A co-worked and I talked about how long it takes to develop a relationship with your co-workers and the doctors who are regularly on our unit. Taking care of critically ill people is a game not played alone. When the fecal material hits the rotary machine, it is ALL about the team. None of us could do our job without our co-workers and that includes, our fellow RN's, the MD's and our respiratory therapists.

But these relationship-this trust- takes time to develop. I have been on this unit for 2.5 yrs now and love my co-workers and my MD's. There is one MD I have worked long and hard to develop a relationship with and a few weeks ago, I gave a run down of a patient's condition when he came to assess. Of course, the patient would not do any of the things I said he did for me because I had just given the patient sedation (timing!!). When I went to pause the sedation he said, "That's OK, don't worry, I trust you."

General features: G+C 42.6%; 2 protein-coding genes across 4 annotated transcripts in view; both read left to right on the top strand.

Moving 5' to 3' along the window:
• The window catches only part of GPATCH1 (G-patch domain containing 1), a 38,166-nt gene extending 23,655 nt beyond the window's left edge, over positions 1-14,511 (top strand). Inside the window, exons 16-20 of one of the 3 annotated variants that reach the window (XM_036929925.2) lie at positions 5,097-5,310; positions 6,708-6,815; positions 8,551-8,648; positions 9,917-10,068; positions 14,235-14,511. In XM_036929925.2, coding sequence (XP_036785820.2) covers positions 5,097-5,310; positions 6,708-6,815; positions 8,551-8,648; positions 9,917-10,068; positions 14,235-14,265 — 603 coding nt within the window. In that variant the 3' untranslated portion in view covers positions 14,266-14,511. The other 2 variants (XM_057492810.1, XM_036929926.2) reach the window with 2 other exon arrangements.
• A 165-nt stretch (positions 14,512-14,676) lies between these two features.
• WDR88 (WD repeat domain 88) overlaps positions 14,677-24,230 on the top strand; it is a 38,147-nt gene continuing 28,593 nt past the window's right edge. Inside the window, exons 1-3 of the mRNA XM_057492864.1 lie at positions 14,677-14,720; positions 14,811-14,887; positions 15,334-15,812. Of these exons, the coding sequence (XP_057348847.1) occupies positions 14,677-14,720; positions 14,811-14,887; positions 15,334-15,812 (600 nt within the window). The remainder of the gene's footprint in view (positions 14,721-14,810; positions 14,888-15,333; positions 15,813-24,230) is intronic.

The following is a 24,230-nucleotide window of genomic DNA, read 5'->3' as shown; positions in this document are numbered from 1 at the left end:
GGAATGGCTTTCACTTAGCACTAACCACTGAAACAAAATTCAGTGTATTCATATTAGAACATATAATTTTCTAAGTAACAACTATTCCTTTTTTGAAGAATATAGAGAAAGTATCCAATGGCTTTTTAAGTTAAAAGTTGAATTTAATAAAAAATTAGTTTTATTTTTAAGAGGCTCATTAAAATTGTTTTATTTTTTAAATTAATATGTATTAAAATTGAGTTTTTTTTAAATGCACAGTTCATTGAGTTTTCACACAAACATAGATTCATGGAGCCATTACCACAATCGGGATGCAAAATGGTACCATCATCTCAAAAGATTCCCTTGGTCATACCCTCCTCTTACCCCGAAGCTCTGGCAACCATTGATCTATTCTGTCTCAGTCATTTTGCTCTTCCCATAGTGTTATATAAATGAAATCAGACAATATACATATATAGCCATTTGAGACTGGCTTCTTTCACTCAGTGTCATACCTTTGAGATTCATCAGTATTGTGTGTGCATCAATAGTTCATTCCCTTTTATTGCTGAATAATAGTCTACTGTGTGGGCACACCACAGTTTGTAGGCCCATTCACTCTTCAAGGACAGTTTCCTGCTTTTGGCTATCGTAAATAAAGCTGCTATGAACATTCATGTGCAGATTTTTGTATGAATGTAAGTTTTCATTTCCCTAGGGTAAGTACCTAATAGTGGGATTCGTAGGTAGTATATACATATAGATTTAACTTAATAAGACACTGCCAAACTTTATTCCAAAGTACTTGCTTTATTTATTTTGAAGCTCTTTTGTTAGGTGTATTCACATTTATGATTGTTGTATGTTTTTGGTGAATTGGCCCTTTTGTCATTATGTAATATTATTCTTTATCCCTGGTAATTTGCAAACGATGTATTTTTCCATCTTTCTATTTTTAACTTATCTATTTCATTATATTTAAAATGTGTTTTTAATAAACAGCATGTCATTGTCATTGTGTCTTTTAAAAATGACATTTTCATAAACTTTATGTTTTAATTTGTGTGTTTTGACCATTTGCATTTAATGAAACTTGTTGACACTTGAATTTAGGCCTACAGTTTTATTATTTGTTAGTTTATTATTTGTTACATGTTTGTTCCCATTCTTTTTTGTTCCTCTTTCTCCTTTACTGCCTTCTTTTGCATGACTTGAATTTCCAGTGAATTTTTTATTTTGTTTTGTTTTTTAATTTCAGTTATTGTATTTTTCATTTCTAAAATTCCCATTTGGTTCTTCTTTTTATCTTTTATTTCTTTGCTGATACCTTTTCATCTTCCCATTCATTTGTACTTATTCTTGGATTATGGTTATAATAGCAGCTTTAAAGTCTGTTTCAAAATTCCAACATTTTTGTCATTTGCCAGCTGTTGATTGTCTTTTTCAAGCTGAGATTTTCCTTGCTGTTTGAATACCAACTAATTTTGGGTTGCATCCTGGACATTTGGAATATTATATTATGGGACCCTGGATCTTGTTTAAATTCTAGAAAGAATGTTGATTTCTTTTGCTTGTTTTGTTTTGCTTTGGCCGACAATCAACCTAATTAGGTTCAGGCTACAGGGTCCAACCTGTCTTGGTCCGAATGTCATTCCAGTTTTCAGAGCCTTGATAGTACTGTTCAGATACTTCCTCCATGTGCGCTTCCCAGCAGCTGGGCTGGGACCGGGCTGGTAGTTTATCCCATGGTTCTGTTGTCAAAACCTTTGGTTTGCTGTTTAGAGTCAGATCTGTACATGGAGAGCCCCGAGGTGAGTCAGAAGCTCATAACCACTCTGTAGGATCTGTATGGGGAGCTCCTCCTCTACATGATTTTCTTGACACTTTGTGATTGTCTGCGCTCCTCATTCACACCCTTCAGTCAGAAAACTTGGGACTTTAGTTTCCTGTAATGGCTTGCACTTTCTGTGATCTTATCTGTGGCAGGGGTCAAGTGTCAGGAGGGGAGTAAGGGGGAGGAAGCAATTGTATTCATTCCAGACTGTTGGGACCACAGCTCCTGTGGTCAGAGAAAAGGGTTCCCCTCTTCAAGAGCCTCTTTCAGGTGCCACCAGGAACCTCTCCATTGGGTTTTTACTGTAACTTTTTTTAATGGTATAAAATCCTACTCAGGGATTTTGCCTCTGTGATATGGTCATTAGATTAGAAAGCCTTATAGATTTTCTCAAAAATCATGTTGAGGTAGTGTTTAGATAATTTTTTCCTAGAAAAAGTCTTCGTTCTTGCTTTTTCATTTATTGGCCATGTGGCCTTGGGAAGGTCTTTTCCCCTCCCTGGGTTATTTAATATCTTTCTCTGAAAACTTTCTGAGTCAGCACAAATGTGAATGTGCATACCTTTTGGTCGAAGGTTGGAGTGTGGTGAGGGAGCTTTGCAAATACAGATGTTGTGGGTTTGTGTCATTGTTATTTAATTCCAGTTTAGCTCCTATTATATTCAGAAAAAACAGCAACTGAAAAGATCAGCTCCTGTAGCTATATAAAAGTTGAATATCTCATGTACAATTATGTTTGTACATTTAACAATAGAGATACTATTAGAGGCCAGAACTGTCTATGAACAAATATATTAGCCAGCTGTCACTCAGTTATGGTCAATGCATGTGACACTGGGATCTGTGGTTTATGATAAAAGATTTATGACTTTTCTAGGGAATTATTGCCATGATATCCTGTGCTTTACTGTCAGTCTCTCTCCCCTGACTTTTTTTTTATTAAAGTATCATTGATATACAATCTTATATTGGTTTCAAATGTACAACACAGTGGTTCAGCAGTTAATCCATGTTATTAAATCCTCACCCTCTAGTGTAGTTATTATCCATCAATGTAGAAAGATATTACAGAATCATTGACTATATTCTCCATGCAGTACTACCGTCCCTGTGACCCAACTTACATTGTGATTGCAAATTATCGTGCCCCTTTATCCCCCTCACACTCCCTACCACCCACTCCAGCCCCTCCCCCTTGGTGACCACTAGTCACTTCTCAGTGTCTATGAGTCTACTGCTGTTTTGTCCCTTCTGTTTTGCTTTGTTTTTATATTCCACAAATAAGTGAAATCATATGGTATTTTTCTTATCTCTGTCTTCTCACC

Wow, such powerful words.
It only took 2.5yrs.

We each are responsible for our patient's well being and yet all of us are responsible together. It just takes so much time to know how your fellow teammates work, think and act, especially under pressure. Having worked with one set of MD's longer, I know exactly how each of these docs work. I know what I can do and what I have to call about. That took time, but time I happily invested.

Working in the hospital is not like other jobs, people die, and your actions can and often do improve or make worse a person's situation. It is a huge responsibility, not just the liability; but for the truly vested, it is about your conscience. We really do care.

I still make mistakes every day, I learn and go on, because dwelling on them only leads to more errors. But I know my team believes in me and supports me, just as I do them.
I relationship I gladly nurture.